After struggling through the first act, Shetland News reviewer Kathy Hubbard came away full of praise for Scottish Opera and their adaptation of Verdi’s opera Macbeth performed at the Garrison Theatre on Wednesday night.
First, a pre-emptive apology; once more, this Esteemed Organ has dispatched me to write a review of something about which I know very little, and all my attempts at palming it off onto someone who does know their stuff were in vain. So I’m craving your forgiveness – or at least your forbearance – from the get-go.
Scottish Opera’s touring company was at The Garrison Theatre on Wednesday night doing a performance of Verdi’s Macbeth. Let me start by saying what a treat it is for so many of us to see and hear music performance of this calibre here in Shetland. Long may our national companies keep visiting us, and long may the funding that allows that to happen continue.
The quality was in evidence from start to finish. Placing the action in a stark bomb cellar invoking the devastating civil wars in the Balkans, the set immediately let you know that what was coming next was not going to be pretty.
The lighting was superb and used to powerful effect throughout the performance, especially the shadow work. And the singers were absolutely marvellous – not a less-than-wonderful performance anywhere. Singing solo or ensemble their delivery was inspiring, thrilling and often spine-tingling.
They all had impressive stage presence to support those voices, with Thomas Faulkner’s Banquo as the stand-out performance for this reviewer. That man could walk on and sing the telephone directory and still be enthralling.
Catrin Aur as Lady Macbeth, David Stephenson as Macbeth, Anthony Flaum as Macduff gave it their all (and their all was massively impressive) whilst the witches Marie Claire Breen, Sarah Shorter and Laura Margaret Smith triumphed over some of the bizarrely jaunty music they had to contend with.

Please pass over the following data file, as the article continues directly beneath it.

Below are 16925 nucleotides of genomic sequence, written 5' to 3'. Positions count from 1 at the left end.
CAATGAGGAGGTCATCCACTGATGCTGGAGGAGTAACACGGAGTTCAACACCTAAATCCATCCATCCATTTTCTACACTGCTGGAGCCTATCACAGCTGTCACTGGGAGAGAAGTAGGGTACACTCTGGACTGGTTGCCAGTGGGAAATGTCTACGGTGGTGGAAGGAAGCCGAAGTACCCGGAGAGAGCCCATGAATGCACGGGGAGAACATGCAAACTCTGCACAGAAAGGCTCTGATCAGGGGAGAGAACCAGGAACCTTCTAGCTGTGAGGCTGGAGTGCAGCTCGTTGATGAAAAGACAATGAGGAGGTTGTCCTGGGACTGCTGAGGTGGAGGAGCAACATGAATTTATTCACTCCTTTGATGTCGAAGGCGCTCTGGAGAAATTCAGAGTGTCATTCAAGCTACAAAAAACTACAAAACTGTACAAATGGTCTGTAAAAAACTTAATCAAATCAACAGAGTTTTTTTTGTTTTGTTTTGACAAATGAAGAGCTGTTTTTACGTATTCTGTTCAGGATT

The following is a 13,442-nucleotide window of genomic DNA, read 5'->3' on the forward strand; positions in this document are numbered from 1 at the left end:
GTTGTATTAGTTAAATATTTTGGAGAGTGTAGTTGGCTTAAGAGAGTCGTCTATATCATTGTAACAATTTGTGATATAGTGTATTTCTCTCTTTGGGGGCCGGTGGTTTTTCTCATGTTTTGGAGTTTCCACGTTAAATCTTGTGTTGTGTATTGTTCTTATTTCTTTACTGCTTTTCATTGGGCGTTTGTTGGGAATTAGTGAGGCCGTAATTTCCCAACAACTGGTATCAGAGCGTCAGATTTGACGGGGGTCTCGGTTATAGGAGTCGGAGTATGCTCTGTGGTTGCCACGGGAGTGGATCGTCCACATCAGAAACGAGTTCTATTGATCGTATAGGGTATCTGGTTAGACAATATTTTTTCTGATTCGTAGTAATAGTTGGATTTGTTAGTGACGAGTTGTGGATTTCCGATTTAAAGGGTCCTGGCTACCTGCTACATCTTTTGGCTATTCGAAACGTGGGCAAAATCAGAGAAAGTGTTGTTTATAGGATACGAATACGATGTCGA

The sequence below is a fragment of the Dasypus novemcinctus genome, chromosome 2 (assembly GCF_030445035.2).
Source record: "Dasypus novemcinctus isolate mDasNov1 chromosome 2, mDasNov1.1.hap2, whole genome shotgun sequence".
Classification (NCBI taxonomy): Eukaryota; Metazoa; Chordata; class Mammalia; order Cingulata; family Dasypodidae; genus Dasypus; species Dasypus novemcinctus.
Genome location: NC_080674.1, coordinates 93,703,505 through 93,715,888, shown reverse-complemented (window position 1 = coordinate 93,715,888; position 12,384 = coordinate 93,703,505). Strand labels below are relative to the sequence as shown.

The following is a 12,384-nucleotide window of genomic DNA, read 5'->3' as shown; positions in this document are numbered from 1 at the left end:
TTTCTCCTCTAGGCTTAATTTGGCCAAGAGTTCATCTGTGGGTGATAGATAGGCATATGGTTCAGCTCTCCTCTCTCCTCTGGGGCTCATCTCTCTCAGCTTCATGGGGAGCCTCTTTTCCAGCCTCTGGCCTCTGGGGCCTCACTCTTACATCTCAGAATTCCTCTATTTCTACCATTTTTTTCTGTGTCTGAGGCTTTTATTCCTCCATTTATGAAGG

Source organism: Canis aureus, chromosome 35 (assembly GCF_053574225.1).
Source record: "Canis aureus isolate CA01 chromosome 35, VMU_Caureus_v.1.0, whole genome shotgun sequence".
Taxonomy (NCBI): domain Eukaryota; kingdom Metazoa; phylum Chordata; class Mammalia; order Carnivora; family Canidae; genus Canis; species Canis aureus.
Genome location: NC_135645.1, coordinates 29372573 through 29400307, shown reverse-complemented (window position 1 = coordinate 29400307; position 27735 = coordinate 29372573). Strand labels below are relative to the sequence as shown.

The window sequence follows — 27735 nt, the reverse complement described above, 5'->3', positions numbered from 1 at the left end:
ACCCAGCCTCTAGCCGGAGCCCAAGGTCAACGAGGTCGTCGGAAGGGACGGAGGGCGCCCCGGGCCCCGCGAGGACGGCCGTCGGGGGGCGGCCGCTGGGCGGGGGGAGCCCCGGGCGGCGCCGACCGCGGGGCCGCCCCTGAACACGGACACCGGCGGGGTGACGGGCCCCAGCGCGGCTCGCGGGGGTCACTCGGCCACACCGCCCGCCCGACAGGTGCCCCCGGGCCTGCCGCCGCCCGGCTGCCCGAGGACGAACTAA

And herein lies the rub, for me – the opera itself. Now I like opera well enough, although I sometimes can’t eat a whole one. But I love Shakespeare’s Macbeth. I mean I REALLY love it, heart and soul. And although I know that it was naive of me to come to an opera whilst anticipating the play, I just couldn’t help making comparisons (which are, I accept, ‘odious’) between this pared-down account of the Scottish Play and the sublime poetry which infuses the original master’s work.
Shakespeare’s poetry drives the story of Macbeth, its rhythms and cadences power the plot, the characters and the meaning, and his brilliant grasp of the essence of tragedy leads you inexorably to that single moment where the protagonist crosses the line and makes that one fatal decision that casts the die irrevocably towards disaster, and from which there is no coming back. Without the poetry, without those rhythms, and with the demands of Italian opera imposed on it, the story of Macbeth became, for me, just another tale of murder and betrayal, full of sound and fury and signifying nothing.
So I found myself struggling through the first act, trapped between intense admiration of the singing, the staging and the performances and rebelling against what Guiseppe Verdi and his librettist had done to Shakespeare’s heart-stopping play. This simply was not going to do – I knew I had to enter into the next four acts with a different attitude. This was not Shakespeare. This was an opera – an Italian opera – so get over it.
Thankfully, I did get over it enough to appreciate an awful lot about the performance. Highlights for me were Banquo’s entrance at Macbeth’s feast (hugely dramatic), Catrin Aur’s heartbreaking rendition of Lady Macbeth’s descent into madness, and the imaginative use of ghostly children to underline the tragedy at key points during the story. This was genuinely chilling and effective – the children at once victims, spectral accusers and victors-to-be as future rulers of Scotland.
Earlier I mentioned the effectiveness and potency of the lighting. One scene in particular cast Macbeth’s massive and sinister shadow on the wall, recalling the vampiric Count Orloc’s ascent of the staircase in F.W. Murnau’s classic 1921 film Nosferatu. The set was designed with a door centre stage at the back that was used to terrific creative effect. Every time it opened you were granted a moment of sheer drama that took your breath away.
Judging by the applause and the excited conversations overheard as folk exited the theatre, the audience absolutely adored this performance – and with much justification. It was a privilege to see and hear Scottish Opera and anyone would be blown away by such masterful performances and such expert technical wizardry. But whether or not the full impact and tragedy of Shakespeare can be combined with the tropes and conventions of Italian opera is open to debate, in this case at least. (Robert Thicknesse’s excellent programme notes admirably set out the parameters of that debate and reward close reading).
So let me conclude by saying a huge ‘thank you’ to Scottish Opera for being the top class company that they are. Come back soon. You were utterly enthralling. As for me, to paraphrase The Bard, say not that I loved Scottish Opera less (because I did love ’em), but that I loved Shakespeare more.